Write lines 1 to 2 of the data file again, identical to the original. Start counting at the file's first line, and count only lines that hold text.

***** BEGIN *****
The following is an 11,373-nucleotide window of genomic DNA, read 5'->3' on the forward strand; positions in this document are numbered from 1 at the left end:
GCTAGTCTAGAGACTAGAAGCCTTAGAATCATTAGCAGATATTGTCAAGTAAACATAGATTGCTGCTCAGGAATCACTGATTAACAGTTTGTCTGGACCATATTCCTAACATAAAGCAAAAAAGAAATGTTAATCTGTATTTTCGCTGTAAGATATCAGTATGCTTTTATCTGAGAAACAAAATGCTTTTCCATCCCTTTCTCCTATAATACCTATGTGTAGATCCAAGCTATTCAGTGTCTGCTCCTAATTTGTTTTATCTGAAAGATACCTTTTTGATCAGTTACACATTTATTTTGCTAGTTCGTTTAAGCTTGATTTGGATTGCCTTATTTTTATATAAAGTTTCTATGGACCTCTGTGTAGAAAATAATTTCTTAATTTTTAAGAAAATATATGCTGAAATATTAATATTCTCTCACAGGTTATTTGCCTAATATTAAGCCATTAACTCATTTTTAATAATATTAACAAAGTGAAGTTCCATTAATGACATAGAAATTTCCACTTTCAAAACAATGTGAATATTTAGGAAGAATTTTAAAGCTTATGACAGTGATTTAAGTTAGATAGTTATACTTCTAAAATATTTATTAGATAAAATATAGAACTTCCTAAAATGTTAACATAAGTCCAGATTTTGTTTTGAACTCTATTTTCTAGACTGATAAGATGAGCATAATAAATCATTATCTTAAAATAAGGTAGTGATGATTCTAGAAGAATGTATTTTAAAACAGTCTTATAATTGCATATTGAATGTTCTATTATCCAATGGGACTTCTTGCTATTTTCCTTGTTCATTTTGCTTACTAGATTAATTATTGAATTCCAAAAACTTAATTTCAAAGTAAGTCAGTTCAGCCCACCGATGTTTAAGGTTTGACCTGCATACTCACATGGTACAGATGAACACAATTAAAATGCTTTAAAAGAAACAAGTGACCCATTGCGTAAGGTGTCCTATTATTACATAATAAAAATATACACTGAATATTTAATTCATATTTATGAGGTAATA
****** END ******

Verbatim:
The following is an 11,373-nucleotide window of genomic DNA, read 5'->3' on the forward strand; positions in this document are numbered from 1 at the left end:
GCTAGTCTAGAGACTAGAAGCCTTAGAATCATTAGCAGATATTGTCAAGTAAACATAGATTGCTGCTCAGGAATCACTGATTAACAGTTTGTCTGGACCATATTCCTAACATAAAGCAAAAAAGAAATGTTAATCTGTATTTTCGCTGTAAGATATCAGTATGCTTTTATCTGAGAAACAAAATGCTTTTCCATCCCTTTCTCCTATAATACCTATGTGTAGATCCAAGCTATTCAGTGTCTGCTCCTAATTTGTTTTATCTGAAAGATACCTTTTTGATCAGTTACACATTTATTTTGCTAGTTCGTTTAAGCTTGATTTGGATTGCCTTATTTTTATATAAAGTTTCTATGGACCTCTGTGTAGAAAATAATTTCTTAATTTTTAAGAAAATATATGCTGAAATATTAATATTCTCTCACAGGTTATTTGCCTAATATTAAGCCATTAACTCATTTTTAATAATATTAACAAAGTGAAGTTCCATTAATGACATAGAAATTTCCACTTTCAAAACAATGTGAATATTTAGGAAGAATTTTAAAGCTTATGACAGTGATTTAAGTTAGATAGTTATACTTCTAAAATATTTATTAGATAAAATATAGAACTTCCTAAAATGTTAACATAAGTCCAGATTTTGTTTTGAACTCTATTTTCTAGACTGATAAGATGAGCATAATAAATCATTATCTTAAAATAAGGTAGTGATGATTCTAGAAGAATGTATTTTAAAACAGTCTTATAATTGCATATTGAATGTTCTATTATCCAATGGGACTTCTTGCTATTTTCCTTGTTCATTTTGCTTACTAGATTAATTATTGAATTCCAAAAACTTAATTTCAAAGTAAGTCAGTTCAGCCCACCGATGTTTAAGGTTTGACCTGCATACTCACATGGTACAGATGAACACAATTAAAATGCTTTAAAAGAAACAAGTGACCCATTGCGTAAGGTGTCCTATTATTACATAATAAAAATATACACTGAATATTTAATTCATATTTATGAGGTAATA